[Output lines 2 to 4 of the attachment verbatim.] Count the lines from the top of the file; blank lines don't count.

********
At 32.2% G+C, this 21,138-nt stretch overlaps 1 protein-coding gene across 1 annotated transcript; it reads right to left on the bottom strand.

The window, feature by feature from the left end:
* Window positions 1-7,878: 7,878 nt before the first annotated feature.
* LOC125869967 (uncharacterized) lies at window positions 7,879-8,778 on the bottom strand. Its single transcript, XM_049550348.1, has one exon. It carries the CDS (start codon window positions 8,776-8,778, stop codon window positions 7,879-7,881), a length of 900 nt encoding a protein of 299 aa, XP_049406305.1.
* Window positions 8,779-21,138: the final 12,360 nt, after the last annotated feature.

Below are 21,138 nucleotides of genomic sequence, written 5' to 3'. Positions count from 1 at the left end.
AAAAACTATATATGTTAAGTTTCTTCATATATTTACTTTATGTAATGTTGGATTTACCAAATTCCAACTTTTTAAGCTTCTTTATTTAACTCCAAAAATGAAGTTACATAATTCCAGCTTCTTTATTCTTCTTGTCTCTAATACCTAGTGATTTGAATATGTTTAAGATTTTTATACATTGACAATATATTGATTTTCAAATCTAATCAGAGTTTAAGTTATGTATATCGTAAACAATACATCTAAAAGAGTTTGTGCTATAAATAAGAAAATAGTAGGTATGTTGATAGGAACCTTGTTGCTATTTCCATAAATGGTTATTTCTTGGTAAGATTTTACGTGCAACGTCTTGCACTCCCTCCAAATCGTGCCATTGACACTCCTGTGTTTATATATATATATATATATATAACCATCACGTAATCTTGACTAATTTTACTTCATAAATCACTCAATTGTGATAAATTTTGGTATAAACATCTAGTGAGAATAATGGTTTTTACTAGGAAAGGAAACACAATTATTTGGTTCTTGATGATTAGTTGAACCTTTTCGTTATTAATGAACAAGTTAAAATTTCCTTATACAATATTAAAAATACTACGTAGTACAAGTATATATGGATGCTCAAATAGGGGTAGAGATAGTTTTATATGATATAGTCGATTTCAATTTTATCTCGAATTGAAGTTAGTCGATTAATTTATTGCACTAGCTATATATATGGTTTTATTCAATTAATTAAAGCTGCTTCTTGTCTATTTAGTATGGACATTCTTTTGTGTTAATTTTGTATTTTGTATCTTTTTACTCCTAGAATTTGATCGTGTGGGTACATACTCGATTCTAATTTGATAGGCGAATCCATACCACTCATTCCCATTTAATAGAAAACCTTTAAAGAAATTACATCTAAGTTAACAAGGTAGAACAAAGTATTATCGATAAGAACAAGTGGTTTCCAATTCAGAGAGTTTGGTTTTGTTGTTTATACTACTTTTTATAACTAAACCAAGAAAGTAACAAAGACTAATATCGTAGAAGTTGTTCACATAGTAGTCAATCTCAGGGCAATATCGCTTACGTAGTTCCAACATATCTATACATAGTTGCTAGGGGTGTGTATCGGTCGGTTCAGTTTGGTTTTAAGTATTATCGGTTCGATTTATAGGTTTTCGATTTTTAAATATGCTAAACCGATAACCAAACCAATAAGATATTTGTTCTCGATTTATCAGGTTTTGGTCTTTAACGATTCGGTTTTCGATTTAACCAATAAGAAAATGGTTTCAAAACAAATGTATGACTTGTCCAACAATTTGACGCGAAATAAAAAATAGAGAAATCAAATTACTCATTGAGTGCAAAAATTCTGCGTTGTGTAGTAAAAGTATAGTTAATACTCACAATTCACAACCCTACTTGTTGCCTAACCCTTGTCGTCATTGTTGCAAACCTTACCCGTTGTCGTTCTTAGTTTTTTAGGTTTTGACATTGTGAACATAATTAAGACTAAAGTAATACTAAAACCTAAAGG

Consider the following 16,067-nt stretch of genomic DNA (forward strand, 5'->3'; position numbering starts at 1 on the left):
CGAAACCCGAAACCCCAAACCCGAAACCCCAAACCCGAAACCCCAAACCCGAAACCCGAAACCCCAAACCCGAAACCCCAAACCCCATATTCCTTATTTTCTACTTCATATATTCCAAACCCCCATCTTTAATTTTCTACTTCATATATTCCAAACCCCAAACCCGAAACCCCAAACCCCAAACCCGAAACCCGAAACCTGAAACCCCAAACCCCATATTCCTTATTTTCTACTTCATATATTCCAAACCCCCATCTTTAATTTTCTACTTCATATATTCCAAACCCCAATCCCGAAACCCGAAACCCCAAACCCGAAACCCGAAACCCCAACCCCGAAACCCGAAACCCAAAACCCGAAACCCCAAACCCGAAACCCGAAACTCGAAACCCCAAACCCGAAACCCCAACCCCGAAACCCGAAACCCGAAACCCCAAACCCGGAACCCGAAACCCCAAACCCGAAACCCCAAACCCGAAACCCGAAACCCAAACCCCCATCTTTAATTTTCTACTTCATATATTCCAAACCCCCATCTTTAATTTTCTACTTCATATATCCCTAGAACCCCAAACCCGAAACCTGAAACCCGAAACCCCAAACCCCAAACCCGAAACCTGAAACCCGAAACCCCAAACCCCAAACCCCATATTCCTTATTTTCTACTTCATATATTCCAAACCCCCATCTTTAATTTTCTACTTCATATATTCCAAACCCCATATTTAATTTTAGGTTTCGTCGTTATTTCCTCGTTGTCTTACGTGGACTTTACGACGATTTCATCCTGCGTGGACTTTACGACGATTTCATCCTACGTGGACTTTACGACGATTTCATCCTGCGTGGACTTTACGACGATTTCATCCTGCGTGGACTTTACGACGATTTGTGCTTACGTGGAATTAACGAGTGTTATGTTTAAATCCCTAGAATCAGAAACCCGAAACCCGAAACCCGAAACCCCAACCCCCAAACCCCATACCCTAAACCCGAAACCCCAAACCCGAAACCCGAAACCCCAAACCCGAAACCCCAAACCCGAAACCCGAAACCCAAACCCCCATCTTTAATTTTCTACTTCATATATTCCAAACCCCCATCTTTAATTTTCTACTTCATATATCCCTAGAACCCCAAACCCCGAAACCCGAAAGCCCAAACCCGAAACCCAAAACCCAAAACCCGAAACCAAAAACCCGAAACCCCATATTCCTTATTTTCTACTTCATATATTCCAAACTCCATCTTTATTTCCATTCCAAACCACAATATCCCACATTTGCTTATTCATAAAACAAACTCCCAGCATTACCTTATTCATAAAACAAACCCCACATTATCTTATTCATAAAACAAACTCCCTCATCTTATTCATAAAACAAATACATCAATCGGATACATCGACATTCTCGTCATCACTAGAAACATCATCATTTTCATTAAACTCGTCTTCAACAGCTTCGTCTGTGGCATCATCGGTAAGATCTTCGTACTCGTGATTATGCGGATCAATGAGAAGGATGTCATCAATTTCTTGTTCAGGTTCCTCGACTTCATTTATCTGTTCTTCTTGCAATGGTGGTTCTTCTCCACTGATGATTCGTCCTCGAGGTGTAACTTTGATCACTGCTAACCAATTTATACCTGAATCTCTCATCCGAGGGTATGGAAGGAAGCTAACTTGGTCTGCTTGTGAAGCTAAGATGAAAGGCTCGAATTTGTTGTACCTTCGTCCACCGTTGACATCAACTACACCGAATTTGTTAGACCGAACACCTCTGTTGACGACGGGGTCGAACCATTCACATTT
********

The window, feature by feature from the left end:
* Window positions 1-7,878: 7,878 nt before the first annotated feature.
* LOC125869967 (uncharacterized) lies at window positions 7,879-8,778 on the bottom strand. Its single transcript, XM_049550348.1, has one exon. It carries the CDS (start codon window positions 8,776-8,778, stop codon window positions 7,879-7,881), a length of 900 nt encoding a protein of 299 aa, XP_049406305.1.